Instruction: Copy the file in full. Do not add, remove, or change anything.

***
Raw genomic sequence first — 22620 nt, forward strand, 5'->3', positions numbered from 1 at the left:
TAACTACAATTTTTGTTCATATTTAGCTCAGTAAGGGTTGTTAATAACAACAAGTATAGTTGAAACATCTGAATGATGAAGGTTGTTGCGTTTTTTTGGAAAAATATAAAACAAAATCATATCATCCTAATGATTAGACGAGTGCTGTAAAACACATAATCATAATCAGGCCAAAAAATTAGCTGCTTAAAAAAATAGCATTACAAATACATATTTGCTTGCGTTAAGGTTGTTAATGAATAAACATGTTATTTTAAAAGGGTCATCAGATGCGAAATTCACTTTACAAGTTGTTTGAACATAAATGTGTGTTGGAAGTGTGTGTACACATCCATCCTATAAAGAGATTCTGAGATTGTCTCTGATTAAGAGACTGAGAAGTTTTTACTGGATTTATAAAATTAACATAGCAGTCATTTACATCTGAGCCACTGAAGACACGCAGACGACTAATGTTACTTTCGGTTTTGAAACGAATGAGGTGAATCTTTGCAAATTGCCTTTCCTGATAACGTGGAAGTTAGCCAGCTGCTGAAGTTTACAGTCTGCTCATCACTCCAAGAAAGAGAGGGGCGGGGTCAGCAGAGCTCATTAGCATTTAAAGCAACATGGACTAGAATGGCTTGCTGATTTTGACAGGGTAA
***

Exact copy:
Raw genomic sequence first — 22620 nt, forward strand, 5'->3', positions numbered from 1 at the left:
TAACTACAATTTTTGTTCATATTTAGCTCAGTAAGGGTTGTTAATAACAACAAGTATAGTTGAAACATCTGAATGATGAAGGTTGTTGCGTTTTTTTGGAAAAATATAAAACAAAATCATATCATCCTAATGATTAGACGAGTGCTGTAAAACACATAATCATAATCAGGCCAAAAAATTAGCTGCTTAAAAAAATAGCATTACAAATACATATTTGCTTGCGTTAAGGTTGTTAATGAATAAACATGTTATTTTAAAAGGGTCATCAGATGCGAAATTCACTTTACAAGTTGTTTGAACATAAATGTGTGTTGGAAGTGTGTGTACACATCCATCCTATAAAGAGATTCTGAGATTGTCTCTGATTAAGAGACTGAGAAGTTTTTACTGGATTTATAAAATTAACATAGCAGTCATTTACATCTGAGCCACTGAAGACACGCAGACGACTAATGTTACTTTCGGTTTTGAAACGAATGAGGTGAATCTTTGCAAATTGCCTTTCCTGATAACGTGGAAGTTAGCCAGCTGCTGAAGTTTACAGTCTGCTCATCACTCCAAGAAAGAGAGGGGCGGGGTCAGCAGAGCTCATTAGCATTTAAAGCAACATGGACTAGAATGGCTTGCTGATTTTGACAGGGTAA